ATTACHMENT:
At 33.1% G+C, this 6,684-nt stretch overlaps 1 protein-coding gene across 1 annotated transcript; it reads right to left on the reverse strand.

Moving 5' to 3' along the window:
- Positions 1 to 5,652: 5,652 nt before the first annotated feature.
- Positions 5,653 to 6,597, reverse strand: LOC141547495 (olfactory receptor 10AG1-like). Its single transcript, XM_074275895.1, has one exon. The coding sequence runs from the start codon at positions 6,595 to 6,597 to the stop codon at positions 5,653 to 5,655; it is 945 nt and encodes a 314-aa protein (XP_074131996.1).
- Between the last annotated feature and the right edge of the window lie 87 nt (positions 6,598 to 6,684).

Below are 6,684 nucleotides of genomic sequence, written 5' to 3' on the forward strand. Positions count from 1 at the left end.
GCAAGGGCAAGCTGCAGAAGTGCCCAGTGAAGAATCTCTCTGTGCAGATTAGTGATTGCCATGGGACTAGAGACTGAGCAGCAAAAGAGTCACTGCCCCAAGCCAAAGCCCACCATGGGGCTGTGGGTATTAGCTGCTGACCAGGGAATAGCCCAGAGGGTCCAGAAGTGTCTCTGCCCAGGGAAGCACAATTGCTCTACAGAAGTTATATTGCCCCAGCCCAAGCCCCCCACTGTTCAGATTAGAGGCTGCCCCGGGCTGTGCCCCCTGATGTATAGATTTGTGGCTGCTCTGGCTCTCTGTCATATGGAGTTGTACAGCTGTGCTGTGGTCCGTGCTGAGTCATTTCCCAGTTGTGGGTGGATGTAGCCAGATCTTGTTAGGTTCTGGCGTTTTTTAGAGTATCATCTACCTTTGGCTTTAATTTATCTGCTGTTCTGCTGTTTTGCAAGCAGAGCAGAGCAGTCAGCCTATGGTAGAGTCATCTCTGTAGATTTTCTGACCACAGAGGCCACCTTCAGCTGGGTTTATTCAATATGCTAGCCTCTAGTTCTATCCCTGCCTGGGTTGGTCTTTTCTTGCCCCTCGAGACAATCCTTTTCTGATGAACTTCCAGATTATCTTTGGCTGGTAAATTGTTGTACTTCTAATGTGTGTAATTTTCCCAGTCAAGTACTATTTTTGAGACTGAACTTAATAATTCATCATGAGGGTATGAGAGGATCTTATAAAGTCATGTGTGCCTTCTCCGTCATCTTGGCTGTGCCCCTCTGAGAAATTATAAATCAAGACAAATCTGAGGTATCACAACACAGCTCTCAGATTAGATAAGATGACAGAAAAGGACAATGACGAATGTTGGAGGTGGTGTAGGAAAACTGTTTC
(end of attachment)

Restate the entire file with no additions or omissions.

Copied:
At 33.1% G+C, this 6,684-nt stretch overlaps 1 protein-coding gene across 1 annotated transcript; it reads right to left on the reverse strand.

Moving 5' to 3' along the window:
- Positions 1 to 5,652: 5,652 nt before the first annotated feature.
- Positions 5,653 to 6,597, reverse strand: LOC141547495 (olfactory receptor 10AG1-like). Its single transcript, XM_074275895.1, has one exon. The coding sequence runs from the start codon at positions 6,595 to 6,597 to the stop codon at positions 5,653 to 5,655; it is 945 nt and encodes a 314-aa protein (XP_074131996.1).
- Between the last annotated feature and the right edge of the window lie 87 nt (positions 6,598 to 6,684).

Below are 6,684 nucleotides of genomic sequence, written 5' to 3' on the forward strand. Positions count from 1 at the left end.
GCAAGGGCAAGCTGCAGAAGTGCCCAGTGAAGAATCTCTCTGTGCAGATTAGTGATTGCCATGGGACTAGAGACTGAGCAGCAAAAGAGTCACTGCCCCAAGCCAAAGCCCACCATGGGGCTGTGGGTATTAGCTGCTGACCAGGGAATAGCCCAGAGGGTCCAGAAGTGTCTCTGCCCAGGGAAGCACAATTGCTCTACAGAAGTTATATTGCCCCAGCCCAAGCCCCCCACTGTTCAGATTAGAGGCTGCCCCGGGCTGTGCCCCCTGATGTATAGATTTGTGGCTGCTCTGGCTCTCTGTCATATGGAGTTGTACAGCTGTGCTGTGGTCCGTGCTGAGTCATTTCCCAGTTGTGGGTGGATGTAGCCAGATCTTGTTAGGTTCTGGCGTTTTTTAGAGTATCATCTACCTTTGGCTTTAATTTATCTGCTGTTCTGCTGTTTTGCAAGCAGAGCAGAGCAGTCAGCCTATGGTAGAGTCATCTCTGTAGATTTTCTGACCACAGAGGCCACCTTCAGCTGGGTTTATTCAATATGCTAGCCTCTAGTTCTATCCCTGCCTGGGTTGGTCTTTTCTTGCCCCTCGAGACAATCCTTTTCTGATGAACTTCCAGATTATCTTTGGCTGGTAAATTGTTGTACTTCTAATGTGTGTAATTTTCCCAGTCAAGTACTATTTTTGAGACTGAACTTAATAATTCATCATGAGGGTATGAGAGGATCTTATAAAGTCATGTGTGCCTTCTCCGTCATCTTGGCTGTGCCCCTCTGAGAAATTATAAATCAAGACAAATCTGAGGTATCACAACACAGCTCTCAGATTAGATAAGATGACAGAAAAGGACAATGACGAATGTTGGAGGTGGTGTAGGAAAACTGTTTC